by Alan Jacques
THE unprecedented increase in social welfare appeals since 2009, which mirrored a similar dramatic increase in the number of claims, placed considerable pressure on the appeals office and impacted adversely on the time taken to process appeals.
That was the response from the Department of Social Protection to criticism in last week’s Limerick Post from Fianna Fáil TD Willie O’Dea over what he described as an “unacceptably high” appeal processing time for social welfare payments.
The waiting time, Deputy O’Dea stated, can have significant financial repercussions for the applicant, putting many at risk of poverty while awaiting the outcome of a decision.
However, according to the Department, appeal receipts increased from an average of 15,000 a year up to 2009 to a peak of 35,500 in 2012, before reducing to 32,800 in 2013, 26,069 in 2014 and 24,475 in 2015. In order to manage the increased workload, significant effort and resources were devoted to reforming the appeals process.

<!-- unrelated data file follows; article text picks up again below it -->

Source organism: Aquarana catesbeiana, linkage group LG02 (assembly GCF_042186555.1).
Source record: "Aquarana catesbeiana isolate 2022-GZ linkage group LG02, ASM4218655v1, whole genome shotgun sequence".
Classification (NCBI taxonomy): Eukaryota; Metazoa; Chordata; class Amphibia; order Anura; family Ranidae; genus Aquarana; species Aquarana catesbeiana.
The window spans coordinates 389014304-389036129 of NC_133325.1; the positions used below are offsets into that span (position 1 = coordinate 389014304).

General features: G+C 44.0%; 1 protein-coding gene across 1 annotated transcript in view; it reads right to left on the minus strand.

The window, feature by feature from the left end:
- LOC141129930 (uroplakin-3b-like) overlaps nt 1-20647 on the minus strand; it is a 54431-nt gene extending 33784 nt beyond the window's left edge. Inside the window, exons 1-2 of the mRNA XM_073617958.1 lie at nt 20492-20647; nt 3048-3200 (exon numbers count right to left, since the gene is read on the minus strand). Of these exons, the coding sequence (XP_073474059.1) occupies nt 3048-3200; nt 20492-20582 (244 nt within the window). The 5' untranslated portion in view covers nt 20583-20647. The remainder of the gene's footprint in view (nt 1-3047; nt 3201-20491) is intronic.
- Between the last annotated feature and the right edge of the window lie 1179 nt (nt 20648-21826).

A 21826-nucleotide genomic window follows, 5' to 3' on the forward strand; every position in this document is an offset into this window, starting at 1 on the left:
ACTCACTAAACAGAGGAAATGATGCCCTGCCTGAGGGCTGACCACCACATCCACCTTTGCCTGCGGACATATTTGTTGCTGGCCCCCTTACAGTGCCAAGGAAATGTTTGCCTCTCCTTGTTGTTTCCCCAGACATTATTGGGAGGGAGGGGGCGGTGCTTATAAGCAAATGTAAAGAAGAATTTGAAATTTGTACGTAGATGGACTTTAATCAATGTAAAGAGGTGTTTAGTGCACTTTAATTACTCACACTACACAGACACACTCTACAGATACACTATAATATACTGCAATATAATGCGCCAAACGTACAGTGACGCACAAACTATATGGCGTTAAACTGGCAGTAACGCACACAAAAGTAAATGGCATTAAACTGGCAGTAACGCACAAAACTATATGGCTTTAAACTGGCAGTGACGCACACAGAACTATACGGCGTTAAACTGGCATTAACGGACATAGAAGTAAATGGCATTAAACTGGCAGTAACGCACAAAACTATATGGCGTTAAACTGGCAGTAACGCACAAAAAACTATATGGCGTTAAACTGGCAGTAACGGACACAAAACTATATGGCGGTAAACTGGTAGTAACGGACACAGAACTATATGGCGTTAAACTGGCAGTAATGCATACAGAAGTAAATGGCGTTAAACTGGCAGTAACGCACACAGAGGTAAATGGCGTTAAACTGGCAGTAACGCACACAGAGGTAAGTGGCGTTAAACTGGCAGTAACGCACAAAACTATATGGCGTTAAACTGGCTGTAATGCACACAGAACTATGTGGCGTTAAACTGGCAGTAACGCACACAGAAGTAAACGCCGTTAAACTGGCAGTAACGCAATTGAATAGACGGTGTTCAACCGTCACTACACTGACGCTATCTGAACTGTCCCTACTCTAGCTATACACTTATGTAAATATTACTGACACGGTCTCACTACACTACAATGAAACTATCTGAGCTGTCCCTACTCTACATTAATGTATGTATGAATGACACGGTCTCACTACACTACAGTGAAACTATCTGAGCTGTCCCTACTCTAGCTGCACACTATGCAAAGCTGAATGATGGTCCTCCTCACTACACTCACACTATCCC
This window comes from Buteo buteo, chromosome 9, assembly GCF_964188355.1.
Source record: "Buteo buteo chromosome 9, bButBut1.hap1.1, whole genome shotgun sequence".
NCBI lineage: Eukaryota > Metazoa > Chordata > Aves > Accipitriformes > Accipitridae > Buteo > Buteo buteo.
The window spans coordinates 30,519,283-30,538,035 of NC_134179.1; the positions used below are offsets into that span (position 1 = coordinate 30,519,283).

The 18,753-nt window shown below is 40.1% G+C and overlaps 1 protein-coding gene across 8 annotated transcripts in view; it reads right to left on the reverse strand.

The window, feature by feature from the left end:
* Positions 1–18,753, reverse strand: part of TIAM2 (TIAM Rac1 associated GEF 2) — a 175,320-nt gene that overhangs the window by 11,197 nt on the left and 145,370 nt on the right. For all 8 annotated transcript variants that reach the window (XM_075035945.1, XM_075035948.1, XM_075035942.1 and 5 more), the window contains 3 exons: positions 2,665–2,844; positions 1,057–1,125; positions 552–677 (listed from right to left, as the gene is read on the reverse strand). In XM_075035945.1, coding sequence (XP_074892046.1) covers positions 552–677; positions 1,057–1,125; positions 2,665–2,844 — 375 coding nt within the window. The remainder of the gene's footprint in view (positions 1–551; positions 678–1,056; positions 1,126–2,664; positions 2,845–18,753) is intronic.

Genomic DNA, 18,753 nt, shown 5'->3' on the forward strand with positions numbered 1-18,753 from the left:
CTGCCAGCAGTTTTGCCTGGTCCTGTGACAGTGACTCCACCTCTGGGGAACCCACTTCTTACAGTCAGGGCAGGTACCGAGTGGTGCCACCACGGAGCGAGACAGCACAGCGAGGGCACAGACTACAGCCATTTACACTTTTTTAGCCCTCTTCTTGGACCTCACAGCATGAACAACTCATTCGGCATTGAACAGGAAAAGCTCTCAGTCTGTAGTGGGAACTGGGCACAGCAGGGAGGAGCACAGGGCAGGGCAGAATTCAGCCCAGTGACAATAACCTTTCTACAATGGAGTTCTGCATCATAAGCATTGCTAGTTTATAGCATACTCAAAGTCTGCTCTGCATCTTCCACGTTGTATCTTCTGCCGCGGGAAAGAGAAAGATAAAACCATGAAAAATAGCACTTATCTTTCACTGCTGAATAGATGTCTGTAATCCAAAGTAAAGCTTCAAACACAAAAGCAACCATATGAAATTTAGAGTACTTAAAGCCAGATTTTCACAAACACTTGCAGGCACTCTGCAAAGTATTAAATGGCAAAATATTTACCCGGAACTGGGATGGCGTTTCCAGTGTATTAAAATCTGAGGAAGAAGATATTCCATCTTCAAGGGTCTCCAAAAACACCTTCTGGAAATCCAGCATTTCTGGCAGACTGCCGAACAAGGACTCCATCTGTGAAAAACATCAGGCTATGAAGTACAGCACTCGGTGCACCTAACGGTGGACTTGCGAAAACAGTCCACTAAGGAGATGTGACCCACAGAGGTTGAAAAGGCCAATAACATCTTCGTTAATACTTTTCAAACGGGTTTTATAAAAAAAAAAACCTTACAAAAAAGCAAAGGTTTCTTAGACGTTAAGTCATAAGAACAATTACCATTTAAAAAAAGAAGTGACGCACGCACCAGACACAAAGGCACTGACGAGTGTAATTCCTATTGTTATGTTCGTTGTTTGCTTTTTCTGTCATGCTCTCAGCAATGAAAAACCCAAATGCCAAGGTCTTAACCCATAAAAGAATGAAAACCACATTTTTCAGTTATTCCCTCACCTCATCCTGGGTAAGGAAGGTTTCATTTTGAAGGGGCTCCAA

“Additional appeals officers were appointed, an overhaul of the operating model was undertaken and new technology was introduced. Work was undertaken to reduce delays in responding to requests from the Appeals Office.”
This resulted in a marked improvement in appeal processing times. The average time taken to determine an appeal requiring an oral hearing reduced from 52.5 weeks in 2011 to 25.5 weeks in 2015. The average time taken to finalise an appeal decided by way of a summary decision dropped from 25.1 weeks in 2011 to 18.1 weeks in 2015.
However, it must be noted that the social welfare appeals process is quasi-judicial in nature and, as such, is subject to inevitable time lags before appeals can be finalised. The time taken is proportionate to the complexity of many of the issues under appeal, the vast majority of which require a high level of judgement and some of which involve complex legal questions”, the statement explains.